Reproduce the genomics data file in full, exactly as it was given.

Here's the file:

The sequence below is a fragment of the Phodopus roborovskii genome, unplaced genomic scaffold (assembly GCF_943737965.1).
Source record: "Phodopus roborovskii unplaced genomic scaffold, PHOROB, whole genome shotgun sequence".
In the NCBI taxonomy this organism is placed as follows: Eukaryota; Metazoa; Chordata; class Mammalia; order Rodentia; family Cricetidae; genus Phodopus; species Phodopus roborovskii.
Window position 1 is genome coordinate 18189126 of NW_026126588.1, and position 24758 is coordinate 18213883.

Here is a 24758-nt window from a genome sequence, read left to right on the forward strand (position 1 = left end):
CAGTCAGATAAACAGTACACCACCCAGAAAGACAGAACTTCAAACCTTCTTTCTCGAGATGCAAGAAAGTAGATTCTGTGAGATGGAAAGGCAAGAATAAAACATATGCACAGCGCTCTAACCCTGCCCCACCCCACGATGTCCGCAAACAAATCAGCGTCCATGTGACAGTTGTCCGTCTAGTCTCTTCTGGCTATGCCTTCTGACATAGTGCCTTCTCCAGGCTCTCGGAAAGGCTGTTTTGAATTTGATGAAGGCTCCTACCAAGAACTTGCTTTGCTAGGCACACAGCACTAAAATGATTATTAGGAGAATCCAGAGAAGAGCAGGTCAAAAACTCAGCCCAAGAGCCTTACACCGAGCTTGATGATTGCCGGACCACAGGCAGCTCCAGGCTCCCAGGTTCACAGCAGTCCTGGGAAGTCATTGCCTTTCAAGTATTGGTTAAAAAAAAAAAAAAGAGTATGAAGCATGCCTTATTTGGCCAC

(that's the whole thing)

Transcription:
The sequence below is a fragment of the Phodopus roborovskii genome, unplaced genomic scaffold (assembly GCF_943737965.1).
Source record: "Phodopus roborovskii unplaced genomic scaffold, PHOROB, whole genome shotgun sequence".
In the NCBI taxonomy this organism is placed as follows: Eukaryota; Metazoa; Chordata; class Mammalia; order Rodentia; family Cricetidae; genus Phodopus; species Phodopus roborovskii.
Window position 1 is genome coordinate 18189126 of NW_026126588.1, and position 24758 is coordinate 18213883.

Here is a 24758-nt window from a genome sequence, read left to right on the forward strand (position 1 = left end):
CAGTCAGATAAACAGTACACCACCCAGAAAGACAGAACTTCAAACCTTCTTTCTCGAGATGCAAGAAAGTAGATTCTGTGAGATGGAAAGGCAAGAATAAAACATATGCACAGCGCTCTAACCCTGCCCCACCCCACGATGTCCGCAAACAAATCAGCGTCCATGTGACAGTTGTCCGTCTAGTCTCTTCTGGCTATGCCTTCTGACATAGTGCCTTCTCCAGGCTCTCGGAAAGGCTGTTTTGAATTTGATGAAGGCTCCTACCAAGAACTTGCTTTGCTAGGCACACAGCACTAAAATGATTATTAGGAGAATCCAGAGAAGAGCAGGTCAAAAACTCAGCCCAAGAGCCTTACACCGAGCTTGATGATTGCCGGACCACAGGCAGCTCCAGGCTCCCAGGTTCACAGCAGTCCTGGGAAGTCATTGCCTTTCAAGTATTGGTTAAAAAAAAAAAAAAGAGTATGAAGCATGCCTTATTTGGCCAC